There have been many reports regarding catastrophic or potentially catastrophic keg failure. These incidents have mainly focused on plastic kegs, but safety is equally important when dealing with metal kegs. Firstly, proper regulation of gas and steam to your keg washer/filler is paramount. Ensure that all associated regulators are functioning and in good working order. In particular, steam can damage regulators and gauges quickly, especially if they are not designed for the pressure and temperature of steam. The condition of the keg exterior can also cause safety concerns. The beauty of quality stainless steel kegs is their usability over the course of years. The rim, or chime, can be damaged over time and render the keg unstable. A falling keg, from any height is a very dangerous keg. Promote someone in the brewery to keep an eye out for workplace safety and prioritize all concerns at regular meetings. Cheers.
Safety, sanitation and boil-overs
Dana Johnson, brewery specialist
Birko (Henderson, Colo.)
Breweries can be a dangerous place to work. Hot water, electricity, packaging machines, fork lifts, gases [like oxygen and carbon dioxide] and cleaning chemicals used or formed in the brewery can make it a risky place to work. The brewhouse can be especially dangerous with heated vessels used to mash and boil wort, hot liquor [hot water retained from the heat exchanger] and moving machinery [rakes in the mashtun, for example]. Here are some suggestions to help make the brewhouse a safer place to work:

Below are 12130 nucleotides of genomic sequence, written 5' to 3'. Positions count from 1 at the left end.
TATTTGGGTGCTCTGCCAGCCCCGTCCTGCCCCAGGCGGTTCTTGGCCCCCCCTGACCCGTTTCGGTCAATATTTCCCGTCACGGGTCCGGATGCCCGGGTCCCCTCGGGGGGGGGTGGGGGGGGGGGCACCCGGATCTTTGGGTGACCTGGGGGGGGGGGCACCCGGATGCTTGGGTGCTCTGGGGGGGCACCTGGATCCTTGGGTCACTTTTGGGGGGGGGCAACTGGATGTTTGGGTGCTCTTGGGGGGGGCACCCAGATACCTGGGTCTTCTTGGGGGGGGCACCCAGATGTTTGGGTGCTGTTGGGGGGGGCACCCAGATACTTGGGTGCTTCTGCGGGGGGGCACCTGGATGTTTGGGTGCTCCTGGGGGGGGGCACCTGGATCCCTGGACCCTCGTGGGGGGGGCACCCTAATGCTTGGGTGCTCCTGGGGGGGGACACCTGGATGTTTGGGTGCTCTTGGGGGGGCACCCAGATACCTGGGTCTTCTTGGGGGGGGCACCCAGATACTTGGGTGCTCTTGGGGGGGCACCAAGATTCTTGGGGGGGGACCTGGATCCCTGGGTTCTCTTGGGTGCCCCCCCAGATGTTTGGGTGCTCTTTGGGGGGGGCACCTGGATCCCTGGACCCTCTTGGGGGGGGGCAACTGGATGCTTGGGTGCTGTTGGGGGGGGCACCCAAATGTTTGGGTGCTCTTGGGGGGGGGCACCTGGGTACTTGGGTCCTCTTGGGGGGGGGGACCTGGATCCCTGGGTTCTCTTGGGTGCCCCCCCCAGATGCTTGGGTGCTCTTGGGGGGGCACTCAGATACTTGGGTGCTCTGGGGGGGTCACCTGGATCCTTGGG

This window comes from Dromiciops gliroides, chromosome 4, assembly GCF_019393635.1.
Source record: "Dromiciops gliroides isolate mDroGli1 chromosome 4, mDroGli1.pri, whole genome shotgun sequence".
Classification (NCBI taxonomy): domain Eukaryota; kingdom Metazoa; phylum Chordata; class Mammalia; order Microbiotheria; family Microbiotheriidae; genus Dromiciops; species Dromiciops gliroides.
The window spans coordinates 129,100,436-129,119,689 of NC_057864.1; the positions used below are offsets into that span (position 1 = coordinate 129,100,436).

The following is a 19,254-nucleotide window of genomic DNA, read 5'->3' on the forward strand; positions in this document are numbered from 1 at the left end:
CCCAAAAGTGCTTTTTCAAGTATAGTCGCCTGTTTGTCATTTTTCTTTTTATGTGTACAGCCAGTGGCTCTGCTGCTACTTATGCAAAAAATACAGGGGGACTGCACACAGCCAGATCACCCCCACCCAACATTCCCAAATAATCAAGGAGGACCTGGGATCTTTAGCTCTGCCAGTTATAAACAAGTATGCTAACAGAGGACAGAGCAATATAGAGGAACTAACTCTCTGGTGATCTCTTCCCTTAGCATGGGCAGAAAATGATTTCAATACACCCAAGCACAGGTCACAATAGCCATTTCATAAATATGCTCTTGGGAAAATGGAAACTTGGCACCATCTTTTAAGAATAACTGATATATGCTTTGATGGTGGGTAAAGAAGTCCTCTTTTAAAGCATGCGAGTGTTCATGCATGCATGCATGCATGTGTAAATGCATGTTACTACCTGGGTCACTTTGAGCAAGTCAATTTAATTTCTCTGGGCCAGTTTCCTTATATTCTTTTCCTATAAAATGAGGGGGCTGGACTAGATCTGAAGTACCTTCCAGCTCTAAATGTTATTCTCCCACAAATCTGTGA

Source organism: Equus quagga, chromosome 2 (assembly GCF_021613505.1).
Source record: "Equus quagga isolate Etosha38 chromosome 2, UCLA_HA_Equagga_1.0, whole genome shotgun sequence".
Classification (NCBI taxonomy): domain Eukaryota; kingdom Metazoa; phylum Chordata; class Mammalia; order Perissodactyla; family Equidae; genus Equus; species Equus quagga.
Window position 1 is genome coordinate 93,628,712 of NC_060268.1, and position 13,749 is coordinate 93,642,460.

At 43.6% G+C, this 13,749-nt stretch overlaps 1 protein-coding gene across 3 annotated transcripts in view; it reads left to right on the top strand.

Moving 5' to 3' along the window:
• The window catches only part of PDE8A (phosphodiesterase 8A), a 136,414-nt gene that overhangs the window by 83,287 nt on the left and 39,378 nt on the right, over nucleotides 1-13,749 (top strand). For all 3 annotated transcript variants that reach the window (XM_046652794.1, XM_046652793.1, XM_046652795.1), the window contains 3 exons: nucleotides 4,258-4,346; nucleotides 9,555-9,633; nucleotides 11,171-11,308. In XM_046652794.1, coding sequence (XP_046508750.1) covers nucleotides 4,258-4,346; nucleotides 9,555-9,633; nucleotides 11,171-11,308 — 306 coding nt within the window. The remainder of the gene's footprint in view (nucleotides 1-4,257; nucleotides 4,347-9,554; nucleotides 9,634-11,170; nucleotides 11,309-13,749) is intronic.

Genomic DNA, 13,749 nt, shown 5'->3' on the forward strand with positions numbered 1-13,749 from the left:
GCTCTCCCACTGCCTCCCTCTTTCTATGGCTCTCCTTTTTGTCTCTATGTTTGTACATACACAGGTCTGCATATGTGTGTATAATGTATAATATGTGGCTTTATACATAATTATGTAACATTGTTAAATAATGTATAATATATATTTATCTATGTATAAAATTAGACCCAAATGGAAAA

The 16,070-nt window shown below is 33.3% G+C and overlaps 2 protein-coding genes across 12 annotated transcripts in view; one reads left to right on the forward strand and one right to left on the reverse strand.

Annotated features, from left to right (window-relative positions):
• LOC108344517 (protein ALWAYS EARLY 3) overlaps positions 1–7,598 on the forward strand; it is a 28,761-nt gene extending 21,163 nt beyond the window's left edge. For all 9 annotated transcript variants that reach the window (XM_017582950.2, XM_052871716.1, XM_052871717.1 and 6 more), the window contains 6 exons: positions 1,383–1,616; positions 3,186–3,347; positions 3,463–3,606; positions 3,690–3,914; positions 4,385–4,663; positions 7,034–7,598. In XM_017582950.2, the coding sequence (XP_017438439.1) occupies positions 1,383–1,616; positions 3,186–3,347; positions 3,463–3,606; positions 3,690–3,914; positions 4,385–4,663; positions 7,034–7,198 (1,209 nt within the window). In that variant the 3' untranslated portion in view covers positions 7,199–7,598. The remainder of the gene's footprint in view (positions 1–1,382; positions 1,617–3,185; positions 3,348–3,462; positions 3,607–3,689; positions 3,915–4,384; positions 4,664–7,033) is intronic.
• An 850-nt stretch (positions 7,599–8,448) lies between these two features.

- Lock Out Tag Out Program to help workers avoid getting hurt when machinery is being serviced
- Signage on vessels that are permit required for confined space entry
- General maintenance and sanitation, including keeping floors and drains well maintained and clean to avoid slips and falls
- Personal protective equipment [PPE] when using cleaning and sanitizing products in brewhouse CIP
- Avoiding boil-overs with the use of suitable antifoam
Interestingly, antifoams are becoming more popular in the brewhouse for today’s bigger brews that use more malt and have more protein. The increase in protein from the malt creates more foam when boiled, and brew kettle boil-overs are very common. Many brewers use a cold water hose with a hose-end sprayer to knock down the foam but then it takes longer to boil the beer to reach the desired original gravity [density of the wort prior to fermentation]. Birko has two very popular antifoams used by breweries: Birko Antifoam 100, for filtered beers, and Patco 376, which is a vegetable oil-based antifoam for unfiltered beers. These two products can also make the brewhouse a safer environment as well as keeping the equipment and work area more sanitary at the same time by reducing dangerous and unsightly boil-overs.